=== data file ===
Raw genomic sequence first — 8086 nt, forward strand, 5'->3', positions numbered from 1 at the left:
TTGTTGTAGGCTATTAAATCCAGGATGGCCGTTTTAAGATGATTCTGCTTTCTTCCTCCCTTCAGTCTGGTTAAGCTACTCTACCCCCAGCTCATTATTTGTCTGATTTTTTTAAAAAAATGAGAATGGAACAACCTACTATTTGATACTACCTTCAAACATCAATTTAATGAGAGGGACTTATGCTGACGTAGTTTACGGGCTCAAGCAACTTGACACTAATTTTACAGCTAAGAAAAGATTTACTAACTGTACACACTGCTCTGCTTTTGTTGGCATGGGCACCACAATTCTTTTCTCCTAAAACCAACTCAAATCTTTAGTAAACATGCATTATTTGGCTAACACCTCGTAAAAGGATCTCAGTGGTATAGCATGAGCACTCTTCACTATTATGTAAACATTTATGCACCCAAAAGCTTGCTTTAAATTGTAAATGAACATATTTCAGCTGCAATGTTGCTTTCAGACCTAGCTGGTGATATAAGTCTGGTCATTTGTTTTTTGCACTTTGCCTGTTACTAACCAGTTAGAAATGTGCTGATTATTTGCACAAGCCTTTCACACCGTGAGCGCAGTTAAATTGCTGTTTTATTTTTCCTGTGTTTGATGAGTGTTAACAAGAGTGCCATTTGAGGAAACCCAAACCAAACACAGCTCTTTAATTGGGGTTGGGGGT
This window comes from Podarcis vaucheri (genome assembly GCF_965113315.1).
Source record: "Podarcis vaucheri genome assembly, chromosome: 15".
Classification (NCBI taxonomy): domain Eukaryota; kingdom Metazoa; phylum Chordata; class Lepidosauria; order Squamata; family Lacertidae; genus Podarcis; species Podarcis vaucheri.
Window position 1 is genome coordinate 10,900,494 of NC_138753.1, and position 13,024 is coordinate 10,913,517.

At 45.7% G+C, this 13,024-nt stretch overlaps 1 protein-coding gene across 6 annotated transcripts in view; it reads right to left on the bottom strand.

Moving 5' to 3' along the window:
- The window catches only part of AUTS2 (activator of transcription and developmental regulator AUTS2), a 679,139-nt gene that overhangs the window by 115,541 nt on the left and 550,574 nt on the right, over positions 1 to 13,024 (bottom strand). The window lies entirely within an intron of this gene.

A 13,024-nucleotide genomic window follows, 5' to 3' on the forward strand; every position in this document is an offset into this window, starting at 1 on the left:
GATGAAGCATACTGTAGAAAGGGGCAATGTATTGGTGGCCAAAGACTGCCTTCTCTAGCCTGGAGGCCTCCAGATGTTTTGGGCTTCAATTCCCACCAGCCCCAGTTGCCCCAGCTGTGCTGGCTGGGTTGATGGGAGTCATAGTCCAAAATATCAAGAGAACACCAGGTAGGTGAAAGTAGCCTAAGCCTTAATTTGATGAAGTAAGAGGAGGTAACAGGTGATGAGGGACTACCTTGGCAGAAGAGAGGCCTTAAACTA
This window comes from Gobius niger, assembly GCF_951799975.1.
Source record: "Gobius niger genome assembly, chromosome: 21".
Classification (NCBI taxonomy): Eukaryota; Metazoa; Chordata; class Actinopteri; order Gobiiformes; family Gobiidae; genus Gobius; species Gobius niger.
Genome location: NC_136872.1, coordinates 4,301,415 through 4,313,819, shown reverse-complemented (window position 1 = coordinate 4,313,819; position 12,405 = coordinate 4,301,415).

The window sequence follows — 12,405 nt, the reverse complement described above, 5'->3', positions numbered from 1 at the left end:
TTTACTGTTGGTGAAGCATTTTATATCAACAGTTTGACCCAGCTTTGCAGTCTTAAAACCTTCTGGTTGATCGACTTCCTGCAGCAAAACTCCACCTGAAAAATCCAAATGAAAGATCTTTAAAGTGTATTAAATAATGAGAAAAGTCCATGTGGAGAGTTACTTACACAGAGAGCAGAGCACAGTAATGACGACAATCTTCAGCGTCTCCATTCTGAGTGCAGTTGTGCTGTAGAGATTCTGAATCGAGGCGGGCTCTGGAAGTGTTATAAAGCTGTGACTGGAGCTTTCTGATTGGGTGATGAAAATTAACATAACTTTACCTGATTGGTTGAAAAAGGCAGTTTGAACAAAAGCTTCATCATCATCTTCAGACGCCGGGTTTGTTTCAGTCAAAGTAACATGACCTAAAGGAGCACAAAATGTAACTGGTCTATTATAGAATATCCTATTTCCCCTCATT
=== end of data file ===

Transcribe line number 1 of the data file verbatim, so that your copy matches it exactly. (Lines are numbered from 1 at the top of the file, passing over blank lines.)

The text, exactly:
Raw genomic sequence first — 8086 nt, forward strand, 5'->3', positions numbered from 1 at the left: